If Christians were not persuaded of evolution by the old version of the argument from similarity, it is difficult to see why they should find the new version any more compelling. We must beware the temptation to rewrite traditional Christian teaching in order to accommodate what is actually an old argument in modern garb.
Then we have the argument based on the ancestral population size of Homo sapiens. As currently formulated, this argument faces an obvious problem: it assumes that the only true humans are those belonging to Homo sapiens.
But if, as young-age creationists propose, Neandertals and Homo erectus (and possibly some other hominids) are also descendants of Adam and Eve, then population studies of Homo sapiens are looking at only a subset of human genetic diversity.
As Todd Wood has pointed out: ‘To get an estimate of the true ancestral human population size, you’d have to include genes at least from Neandertals and erectus, if not other species. I’m not saying that this solves the problem by any means, but it would at the very least render this [population] argument inconclusive until such time as a more comprehensive evaluation could take place’.4
Finally, there are the hominid fossils. Here we have some good reasons to question the conventional interpretation of the data as evidence of an evolutionary transition.
Creationists have traditionally suggested that the hominid fossils can be divided into two groups: those that represent types of extinct apes and those that belong to the human family.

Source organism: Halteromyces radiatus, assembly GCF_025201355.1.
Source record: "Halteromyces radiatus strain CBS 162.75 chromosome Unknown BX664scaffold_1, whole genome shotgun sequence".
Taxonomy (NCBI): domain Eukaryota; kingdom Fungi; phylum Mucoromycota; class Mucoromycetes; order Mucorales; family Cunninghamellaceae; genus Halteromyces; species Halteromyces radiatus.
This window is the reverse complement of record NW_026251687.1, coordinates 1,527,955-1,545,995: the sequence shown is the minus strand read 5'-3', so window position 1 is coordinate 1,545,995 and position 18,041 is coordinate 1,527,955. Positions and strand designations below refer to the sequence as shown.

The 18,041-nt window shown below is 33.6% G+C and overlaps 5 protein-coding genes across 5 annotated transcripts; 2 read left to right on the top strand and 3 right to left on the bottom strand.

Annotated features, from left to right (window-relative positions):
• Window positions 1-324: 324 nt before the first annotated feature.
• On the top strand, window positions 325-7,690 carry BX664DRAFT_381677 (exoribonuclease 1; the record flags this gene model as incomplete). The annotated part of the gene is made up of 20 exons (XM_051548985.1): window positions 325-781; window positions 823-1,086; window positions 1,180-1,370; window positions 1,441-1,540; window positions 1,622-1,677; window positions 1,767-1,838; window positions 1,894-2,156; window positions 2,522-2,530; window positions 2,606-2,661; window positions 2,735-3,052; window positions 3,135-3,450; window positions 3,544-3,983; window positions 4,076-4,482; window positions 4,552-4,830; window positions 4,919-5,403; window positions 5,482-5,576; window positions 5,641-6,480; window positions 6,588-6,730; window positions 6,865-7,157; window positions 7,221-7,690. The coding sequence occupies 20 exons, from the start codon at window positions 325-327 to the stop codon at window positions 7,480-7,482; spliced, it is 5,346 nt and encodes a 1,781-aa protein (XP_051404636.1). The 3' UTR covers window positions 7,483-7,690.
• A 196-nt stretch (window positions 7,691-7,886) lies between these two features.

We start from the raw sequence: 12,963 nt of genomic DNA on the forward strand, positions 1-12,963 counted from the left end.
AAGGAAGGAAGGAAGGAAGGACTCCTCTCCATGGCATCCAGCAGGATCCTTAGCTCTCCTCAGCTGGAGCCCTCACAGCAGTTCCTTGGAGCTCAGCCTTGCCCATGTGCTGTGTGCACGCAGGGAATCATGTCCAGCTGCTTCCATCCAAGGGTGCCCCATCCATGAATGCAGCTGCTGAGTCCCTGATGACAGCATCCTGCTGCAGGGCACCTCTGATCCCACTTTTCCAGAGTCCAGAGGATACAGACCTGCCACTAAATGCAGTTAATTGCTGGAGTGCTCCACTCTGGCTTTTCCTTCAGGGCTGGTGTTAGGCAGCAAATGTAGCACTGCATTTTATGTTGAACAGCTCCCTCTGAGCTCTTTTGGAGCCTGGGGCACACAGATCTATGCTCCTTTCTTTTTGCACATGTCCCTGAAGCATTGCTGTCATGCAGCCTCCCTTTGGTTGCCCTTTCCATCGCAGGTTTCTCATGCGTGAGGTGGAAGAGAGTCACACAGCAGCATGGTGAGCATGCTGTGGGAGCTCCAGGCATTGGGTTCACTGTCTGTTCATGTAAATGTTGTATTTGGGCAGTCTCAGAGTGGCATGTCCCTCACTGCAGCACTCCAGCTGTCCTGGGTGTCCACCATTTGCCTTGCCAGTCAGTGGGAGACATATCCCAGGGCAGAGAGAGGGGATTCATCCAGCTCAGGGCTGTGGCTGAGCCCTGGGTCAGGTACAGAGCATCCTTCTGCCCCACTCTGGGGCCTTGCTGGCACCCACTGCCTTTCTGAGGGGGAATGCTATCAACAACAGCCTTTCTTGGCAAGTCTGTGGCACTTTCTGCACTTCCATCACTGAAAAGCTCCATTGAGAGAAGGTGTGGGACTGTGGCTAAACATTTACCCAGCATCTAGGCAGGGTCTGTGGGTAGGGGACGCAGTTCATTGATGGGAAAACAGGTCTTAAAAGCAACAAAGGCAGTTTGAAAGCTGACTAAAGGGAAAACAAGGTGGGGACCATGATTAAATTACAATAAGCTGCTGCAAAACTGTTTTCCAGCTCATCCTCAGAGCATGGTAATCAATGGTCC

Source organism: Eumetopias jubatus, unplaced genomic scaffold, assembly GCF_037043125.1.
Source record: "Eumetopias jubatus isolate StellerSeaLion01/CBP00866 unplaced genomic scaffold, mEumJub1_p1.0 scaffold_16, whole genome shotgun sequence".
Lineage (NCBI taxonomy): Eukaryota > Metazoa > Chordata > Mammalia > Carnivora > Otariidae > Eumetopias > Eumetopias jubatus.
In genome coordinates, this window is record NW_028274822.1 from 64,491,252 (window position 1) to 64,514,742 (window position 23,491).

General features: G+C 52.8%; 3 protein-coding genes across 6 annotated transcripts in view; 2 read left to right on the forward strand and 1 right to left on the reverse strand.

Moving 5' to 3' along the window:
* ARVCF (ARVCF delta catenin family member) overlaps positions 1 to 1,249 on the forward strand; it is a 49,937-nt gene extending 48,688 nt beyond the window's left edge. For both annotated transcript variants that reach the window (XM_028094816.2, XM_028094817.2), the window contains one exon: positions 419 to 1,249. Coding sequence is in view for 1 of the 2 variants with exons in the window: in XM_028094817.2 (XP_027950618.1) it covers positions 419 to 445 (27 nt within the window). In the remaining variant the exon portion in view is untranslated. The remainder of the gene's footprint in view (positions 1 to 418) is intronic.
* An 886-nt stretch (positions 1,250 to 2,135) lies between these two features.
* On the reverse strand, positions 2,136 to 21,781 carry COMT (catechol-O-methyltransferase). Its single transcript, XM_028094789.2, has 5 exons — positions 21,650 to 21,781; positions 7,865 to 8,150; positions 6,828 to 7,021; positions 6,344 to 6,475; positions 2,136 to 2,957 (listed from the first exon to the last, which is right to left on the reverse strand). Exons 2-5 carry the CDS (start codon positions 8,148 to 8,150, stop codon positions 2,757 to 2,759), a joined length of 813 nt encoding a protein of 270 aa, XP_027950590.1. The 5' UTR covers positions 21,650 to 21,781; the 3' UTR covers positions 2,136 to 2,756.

In 2010 this claim received some impressive support from a statistical study of several living and fossil species, which found evidence of significant morphological gaps between humans on the one hand (Neanderthals, erectines and habilines) and non-humans on the other (australopithecines and chimps) — just as we might expect based on the Bible’s account of the separate creation of humans and non-humans.5
In February’s guest column we will explore some of the adverse theological consequences of questioning the biblical teaching on the historical Adam.
Paul Garner MSc, FGS is a researcher and lecturer for Biblical Creation Ministries (www.biblicalcreationministries.org.uk). His Master’s degree is from University College, London, where he specialised in palaeobiology. His first book, The New Creationism, was published by Evangelical Press in 2009.
1. D. Venema, ‘Genesis and the genome: genomics evidence for human-ape common ancestry and ancestral hominid population sizes’; Perspectives on science and Christian faith, 62:166-178, 2010.
2. J. P. Tomkins, ‘Comprehensive analysis of chimpanzee and human chromosomes reveals average DNA similarity of 70 per cent’; Answers research journal, 6:63-69, 2013.
3. T. C. Wood, ‘The chimpanzee genome and the problem of biological similarity’; Occasional papers of the baraminology study group, (7):1-18.
4. Wood, T. C. 2010. ‘Venema’s Genesis and the genome’; http://toddcwood.blogspot.co.uk/2010/11/venemas-genesis-and-genome.html
5. T. C. Wood, ‘Baraminological analysis places Homo habilis, Homo rudolfensis, and Australopithecus sediba in the human holobaramin’; Answers research journal, 3:71-90, 2010. Note that one australopithecine species, A. sediba, clustered with the humans in this study; but some evolutionary anthropologists think that A. sediba should actually be classified as Homo sediba.